Bounce rapper 10th Ward Buck is a relentless promoter, a man constantly in motion answering phone calls and lighting up social media. The target of all this activity is usually himself: his musical career, his now-shuttered chicken wings restaurant or even his 2012 run for the City Council.
On April 22, Buck, whose real name is Marlon Horton but who jokes that only bill collectors call him that, got one of the toughest promotional gigs of his career. His sideman, dancer and friend Dennis “Flo” Floyd, 33, was gunned down by two men inside a house in the 1900 block of Abundance Street in the 7th Ward.
The murder happened one week before the pair was slated to perform for schoolchildren at Jazz Fest. Many people might have retreated in silence. Buck decided to do what he does best: throw a party.
So it was that on Saturday afternoon hundreds of mourners clad in white “Let’s Go Flo” T-shirts assembled at Annunciation Square, along with a horse-drawn carriage, sport utility vehicles blasting frenetic bounce beats and a motorcycle burning rubber. Buck said he had arranged a second-line to honor the life of “Flo” — and to send a message against the violence that took it away.
Floyd was standing outside a house a little after 11 p.m., talking to a woman, when two armed men approached him, police said. He ran inside, where he was shot by the assailants. He died at the scene.
Police are still investigating Floyd’s death, according to NOPD spokesman Tyler Gamble, and have no announcements to make about either suspects or a motive.
Buck said he doesn’t know who committed the crime, but he is sure of why they did it: jealousy.
Floyd often performed in videos for Buck’s 35,000 Instagram followers, and Buck believes Floyd’s popularity on the social network angered men who hated to see women applauding him.
“He loved to entertain the ladies,” confirmed his sister, Latasha Floyd.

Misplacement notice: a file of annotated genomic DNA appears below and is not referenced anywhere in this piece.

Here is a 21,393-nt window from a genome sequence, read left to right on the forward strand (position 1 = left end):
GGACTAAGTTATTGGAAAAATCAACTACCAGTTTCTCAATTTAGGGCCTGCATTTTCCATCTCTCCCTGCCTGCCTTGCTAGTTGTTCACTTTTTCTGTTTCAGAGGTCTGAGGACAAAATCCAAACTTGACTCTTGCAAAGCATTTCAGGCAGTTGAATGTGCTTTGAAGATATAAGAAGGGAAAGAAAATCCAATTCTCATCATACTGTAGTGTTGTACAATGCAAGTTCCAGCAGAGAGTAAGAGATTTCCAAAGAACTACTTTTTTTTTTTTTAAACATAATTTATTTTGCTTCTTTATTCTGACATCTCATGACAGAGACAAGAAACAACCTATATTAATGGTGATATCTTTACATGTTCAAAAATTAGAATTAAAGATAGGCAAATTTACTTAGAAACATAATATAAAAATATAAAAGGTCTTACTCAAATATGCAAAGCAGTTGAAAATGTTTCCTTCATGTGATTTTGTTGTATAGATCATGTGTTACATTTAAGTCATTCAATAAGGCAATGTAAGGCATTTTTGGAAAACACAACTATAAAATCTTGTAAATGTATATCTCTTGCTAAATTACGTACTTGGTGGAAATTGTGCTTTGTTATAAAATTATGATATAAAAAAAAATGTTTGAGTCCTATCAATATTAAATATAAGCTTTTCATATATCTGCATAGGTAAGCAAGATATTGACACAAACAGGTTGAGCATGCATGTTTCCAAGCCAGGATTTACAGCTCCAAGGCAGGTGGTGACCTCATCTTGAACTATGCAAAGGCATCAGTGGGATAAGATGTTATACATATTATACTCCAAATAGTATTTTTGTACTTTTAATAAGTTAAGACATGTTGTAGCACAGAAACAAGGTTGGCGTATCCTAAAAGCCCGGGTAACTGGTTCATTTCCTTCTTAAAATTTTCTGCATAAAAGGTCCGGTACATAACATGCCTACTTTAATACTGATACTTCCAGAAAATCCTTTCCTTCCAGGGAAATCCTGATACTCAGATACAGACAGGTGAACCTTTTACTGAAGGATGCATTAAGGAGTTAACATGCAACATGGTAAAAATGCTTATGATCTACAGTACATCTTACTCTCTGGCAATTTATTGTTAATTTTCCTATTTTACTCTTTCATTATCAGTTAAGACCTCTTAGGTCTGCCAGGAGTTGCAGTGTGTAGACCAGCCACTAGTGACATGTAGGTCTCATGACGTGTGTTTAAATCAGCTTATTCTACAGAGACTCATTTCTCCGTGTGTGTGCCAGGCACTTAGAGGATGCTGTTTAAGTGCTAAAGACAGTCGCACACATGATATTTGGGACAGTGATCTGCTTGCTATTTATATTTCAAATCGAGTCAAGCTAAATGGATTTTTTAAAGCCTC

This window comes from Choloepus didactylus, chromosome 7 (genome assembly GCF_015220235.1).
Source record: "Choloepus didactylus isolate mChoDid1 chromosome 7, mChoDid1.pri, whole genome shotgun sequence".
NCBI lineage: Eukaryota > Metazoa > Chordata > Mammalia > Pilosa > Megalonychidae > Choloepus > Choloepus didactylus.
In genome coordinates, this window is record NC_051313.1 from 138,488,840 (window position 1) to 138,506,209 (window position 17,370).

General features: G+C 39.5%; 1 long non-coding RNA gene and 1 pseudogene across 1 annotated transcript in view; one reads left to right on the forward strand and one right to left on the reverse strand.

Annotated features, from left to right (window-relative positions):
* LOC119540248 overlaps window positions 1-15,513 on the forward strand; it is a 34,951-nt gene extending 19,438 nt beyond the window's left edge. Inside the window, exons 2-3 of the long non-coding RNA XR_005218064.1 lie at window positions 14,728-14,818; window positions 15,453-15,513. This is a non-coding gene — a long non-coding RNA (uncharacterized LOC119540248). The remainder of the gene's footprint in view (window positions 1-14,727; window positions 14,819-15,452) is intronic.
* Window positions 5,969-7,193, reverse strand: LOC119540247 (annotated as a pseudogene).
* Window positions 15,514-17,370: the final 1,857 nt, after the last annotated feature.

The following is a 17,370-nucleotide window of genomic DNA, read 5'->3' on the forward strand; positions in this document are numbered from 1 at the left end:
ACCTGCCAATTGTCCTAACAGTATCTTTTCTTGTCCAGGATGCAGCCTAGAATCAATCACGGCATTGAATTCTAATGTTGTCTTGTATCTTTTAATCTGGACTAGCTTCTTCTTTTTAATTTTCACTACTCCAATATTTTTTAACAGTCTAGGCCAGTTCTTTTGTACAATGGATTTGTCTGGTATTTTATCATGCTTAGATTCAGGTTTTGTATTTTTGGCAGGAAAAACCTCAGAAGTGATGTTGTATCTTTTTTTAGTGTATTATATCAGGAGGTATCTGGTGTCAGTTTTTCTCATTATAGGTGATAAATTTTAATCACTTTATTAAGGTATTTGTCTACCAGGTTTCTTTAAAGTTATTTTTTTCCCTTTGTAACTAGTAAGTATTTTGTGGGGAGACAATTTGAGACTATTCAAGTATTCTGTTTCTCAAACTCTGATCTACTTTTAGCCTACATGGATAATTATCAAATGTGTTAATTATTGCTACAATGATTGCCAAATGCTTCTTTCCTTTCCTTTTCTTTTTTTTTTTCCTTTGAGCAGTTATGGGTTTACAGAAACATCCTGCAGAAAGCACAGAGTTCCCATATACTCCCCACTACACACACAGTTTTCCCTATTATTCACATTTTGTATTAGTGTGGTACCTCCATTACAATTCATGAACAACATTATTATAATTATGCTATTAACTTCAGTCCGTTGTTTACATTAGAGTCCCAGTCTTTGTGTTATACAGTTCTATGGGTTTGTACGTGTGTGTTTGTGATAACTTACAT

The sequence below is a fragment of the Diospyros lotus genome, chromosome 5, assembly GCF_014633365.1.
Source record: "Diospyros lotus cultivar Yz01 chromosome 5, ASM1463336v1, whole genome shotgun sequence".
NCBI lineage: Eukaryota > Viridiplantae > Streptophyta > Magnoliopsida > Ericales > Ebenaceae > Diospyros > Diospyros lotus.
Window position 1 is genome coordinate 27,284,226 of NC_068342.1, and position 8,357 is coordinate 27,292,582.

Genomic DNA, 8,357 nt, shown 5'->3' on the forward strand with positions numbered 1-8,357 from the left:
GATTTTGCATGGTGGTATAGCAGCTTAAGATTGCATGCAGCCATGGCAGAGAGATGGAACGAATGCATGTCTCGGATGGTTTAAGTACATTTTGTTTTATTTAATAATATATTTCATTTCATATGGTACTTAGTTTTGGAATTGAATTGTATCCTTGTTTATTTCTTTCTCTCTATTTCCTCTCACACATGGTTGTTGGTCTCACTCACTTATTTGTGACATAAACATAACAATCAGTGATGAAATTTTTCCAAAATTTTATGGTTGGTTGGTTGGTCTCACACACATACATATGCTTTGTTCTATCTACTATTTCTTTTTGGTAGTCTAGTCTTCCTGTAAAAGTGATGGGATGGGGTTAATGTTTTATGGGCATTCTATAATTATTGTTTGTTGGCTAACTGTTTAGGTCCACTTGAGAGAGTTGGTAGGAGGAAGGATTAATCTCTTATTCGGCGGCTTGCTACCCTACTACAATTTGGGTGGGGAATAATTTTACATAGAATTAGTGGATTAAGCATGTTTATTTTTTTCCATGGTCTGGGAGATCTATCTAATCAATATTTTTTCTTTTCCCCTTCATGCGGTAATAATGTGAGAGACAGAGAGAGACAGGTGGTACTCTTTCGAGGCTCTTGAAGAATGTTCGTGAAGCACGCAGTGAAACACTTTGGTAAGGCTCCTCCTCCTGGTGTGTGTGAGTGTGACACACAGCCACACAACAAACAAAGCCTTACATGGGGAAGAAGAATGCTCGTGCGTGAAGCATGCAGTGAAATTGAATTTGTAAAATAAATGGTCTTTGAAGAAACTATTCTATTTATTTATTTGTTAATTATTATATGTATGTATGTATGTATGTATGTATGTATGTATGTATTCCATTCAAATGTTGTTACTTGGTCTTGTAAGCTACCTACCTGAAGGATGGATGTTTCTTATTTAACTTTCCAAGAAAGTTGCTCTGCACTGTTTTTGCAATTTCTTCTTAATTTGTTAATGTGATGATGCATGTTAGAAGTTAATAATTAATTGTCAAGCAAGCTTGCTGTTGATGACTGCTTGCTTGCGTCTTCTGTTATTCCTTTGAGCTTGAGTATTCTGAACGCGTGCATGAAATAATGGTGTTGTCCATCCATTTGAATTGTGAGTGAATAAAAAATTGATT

Floyd often appeared in those online videos in the guise of “Floesha,” a loudmouthed woman in a wig. It was a gimmick worth some laughs for a man who boasted in song that he was 6-foot-6 and 225 pounds.
Floyd grew up in the St. Thomas housing development and attended Walter L. Cohen High School. His sister said he was a devoted son to his mother, whom he jokingly called “Fat Lady.”
When something was wrong in her life, Latasha Floyd said, her brother would sing her a song by Anita Baker and the Winans, “Ain’t No Need to Worry.”
Floyd was a carpenter who made much of his living after Hurricane Katrina by fixing up houses, she said. He dreamed of one day building his mother a house in Lake Vista.
Now his sister wants to carry on that dream for him, she said, “if I got to scrimp up pennies and nickels all through the dirt.”
Floyd would often dance along at Buck’s bounce shows. But in recent months, he was moving into the limelight himself.
After the album they cut together, Buck said, he was planning to release a solo disc this summer. Floyd’s presence in Instagram videos and the Floesha act were making him an increasingly marketable commodity in his own right.
“He got in front of my cellphone and he blossomed,” Buck said.
Floyd was practicing the night he died for that Jazz Fest set. Buck went ahead with the show after he died. In one of the videos he posted of the performance, he addresses hundreds of schoolchildren and bemoans the “senseless violence” that took his friend away.
“I want the whole world to know what we lost, because at this time in his life, he was in his prime,” Latasha Floyd said. “Somebody took it and didn’t know what it was worth. He was a moneymaker.”
On Saturday, after the parade, Buck planned an evening of music and dancing at the Carver Theater to honor his friend. Speeches against black-on-black crime and DJ sets from bounce luminaries were scheduled.
The day started with a funeral, but if Buck had anything to say about it, it would end with a celebration.